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This is a guest article by Freyja Spaven from Raygun – an error, crash, and performance monitoring tool for web and mobile applications. The Raygun team are experts in comprehensive application monitoring and surfacing actionable incident insights.
You spent months redesigning your on-call schedule, researched best practices, and looked at strategies from the most prominent tech leaders. But, your MTTR (mean time to resolve) is still too long, and the pressure is on to shave off minutes — even hours.
When you ask your on-call developers where the biggest time-drain is, you find that a majority of the resolution process is spent looking through log files for the root cause. To see the biggest short-term reductions in response time, you start looking for solutions.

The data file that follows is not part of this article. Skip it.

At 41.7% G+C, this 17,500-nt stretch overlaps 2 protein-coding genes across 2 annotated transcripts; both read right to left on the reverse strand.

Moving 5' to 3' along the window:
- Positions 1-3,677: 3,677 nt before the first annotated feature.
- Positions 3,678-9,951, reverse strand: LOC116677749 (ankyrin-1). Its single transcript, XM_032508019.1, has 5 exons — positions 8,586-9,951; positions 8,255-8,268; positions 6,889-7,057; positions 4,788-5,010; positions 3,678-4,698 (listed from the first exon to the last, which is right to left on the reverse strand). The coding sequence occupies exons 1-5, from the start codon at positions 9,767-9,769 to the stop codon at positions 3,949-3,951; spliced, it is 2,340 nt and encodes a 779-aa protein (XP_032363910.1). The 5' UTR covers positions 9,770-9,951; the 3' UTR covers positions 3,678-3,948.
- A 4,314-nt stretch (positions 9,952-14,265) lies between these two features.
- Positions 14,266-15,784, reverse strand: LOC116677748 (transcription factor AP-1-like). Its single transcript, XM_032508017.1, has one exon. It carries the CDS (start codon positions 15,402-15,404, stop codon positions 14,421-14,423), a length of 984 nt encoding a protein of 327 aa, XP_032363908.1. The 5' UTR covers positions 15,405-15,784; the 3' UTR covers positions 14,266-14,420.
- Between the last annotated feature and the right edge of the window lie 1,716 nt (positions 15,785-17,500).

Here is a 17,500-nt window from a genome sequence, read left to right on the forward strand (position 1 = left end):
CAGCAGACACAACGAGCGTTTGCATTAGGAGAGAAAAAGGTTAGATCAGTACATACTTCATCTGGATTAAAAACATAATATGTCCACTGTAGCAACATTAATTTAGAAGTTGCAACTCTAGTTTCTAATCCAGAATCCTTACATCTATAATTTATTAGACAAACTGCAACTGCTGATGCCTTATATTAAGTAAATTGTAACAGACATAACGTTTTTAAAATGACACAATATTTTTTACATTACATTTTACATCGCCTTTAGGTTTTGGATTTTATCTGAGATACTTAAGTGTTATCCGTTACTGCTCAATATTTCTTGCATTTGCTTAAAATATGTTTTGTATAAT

Let’s look at an overview of an incident response plan and how you can leverage insights from error monitoring tools to respond to issues faster.
With so many tools available around incident detection, it can be hard to know which will cause data overload and which will give actionable metrics. You can quantify whether your system is healthy or not by setting up priority guidelines, which you can then track with monitoring tools. For example, you can say, “We have a server error that has resulted in a critical outage, which we need to resolve immediately.” Or, “A redundant system fell over and failed to recover but it has no visible impact on customers so let’s wait to alert someone until office hours.”